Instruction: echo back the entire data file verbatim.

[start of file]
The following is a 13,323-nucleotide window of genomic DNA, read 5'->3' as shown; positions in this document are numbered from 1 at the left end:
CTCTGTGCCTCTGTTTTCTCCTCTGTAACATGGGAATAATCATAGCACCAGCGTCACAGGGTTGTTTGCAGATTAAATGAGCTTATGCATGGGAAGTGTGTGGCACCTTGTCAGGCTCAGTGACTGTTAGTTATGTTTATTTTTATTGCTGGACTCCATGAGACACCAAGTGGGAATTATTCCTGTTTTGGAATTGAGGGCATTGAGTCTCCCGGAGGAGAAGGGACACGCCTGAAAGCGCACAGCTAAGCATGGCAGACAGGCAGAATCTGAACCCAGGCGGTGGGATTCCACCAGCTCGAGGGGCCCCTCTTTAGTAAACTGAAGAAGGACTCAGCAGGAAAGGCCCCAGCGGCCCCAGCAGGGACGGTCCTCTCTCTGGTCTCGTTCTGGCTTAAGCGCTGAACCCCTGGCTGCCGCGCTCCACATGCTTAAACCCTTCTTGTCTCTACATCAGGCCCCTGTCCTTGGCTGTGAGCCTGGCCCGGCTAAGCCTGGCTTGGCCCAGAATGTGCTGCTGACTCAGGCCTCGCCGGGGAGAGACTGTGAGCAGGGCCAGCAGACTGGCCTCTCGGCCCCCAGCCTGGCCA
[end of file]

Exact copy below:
The following is a 13,323-nucleotide window of genomic DNA, read 5'->3' as shown; positions in this document are numbered from 1 at the left end:
CTCTGTGCCTCTGTTTTCTCCTCTGTAACATGGGAATAATCATAGCACCAGCGTCACAGGGTTGTTTGCAGATTAAATGAGCTTATGCATGGGAAGTGTGTGGCACCTTGTCAGGCTCAGTGACTGTTAGTTATGTTTATTTTTATTGCTGGACTCCATGAGACACCAAGTGGGAATTATTCCTGTTTTGGAATTGAGGGCATTGAGTCTCCCGGAGGAGAAGGGACACGCCTGAAAGCGCACAGCTAAGCATGGCAGACAGGCAGAATCTGAACCCAGGCGGTGGGATTCCACCAGCTCGAGGGGCCCCTCTTTAGTAAACTGAAGAAGGACTCAGCAGGAAAGGCCCCAGCGGCCCCAGCAGGGACGGTCCTCTCTCTGGTCTCGTTCTGGCTTAAGCGCTGAACCCCTGGCTGCCGCGCTCCACATGCTTAAACCCTTCTTGTCTCTACATCAGGCCCCTGTCCTTGGCTGTGAGCCTGGCCCGGCTAAGCCTGGCTTGGCCCAGAATGTGCTGCTGACTCAGGCCTCGCCGGGGAGAGACTGTGAGCAGGGCCAGCAGACTGGCCTCTCGGCCCCCAGCCTGGCCA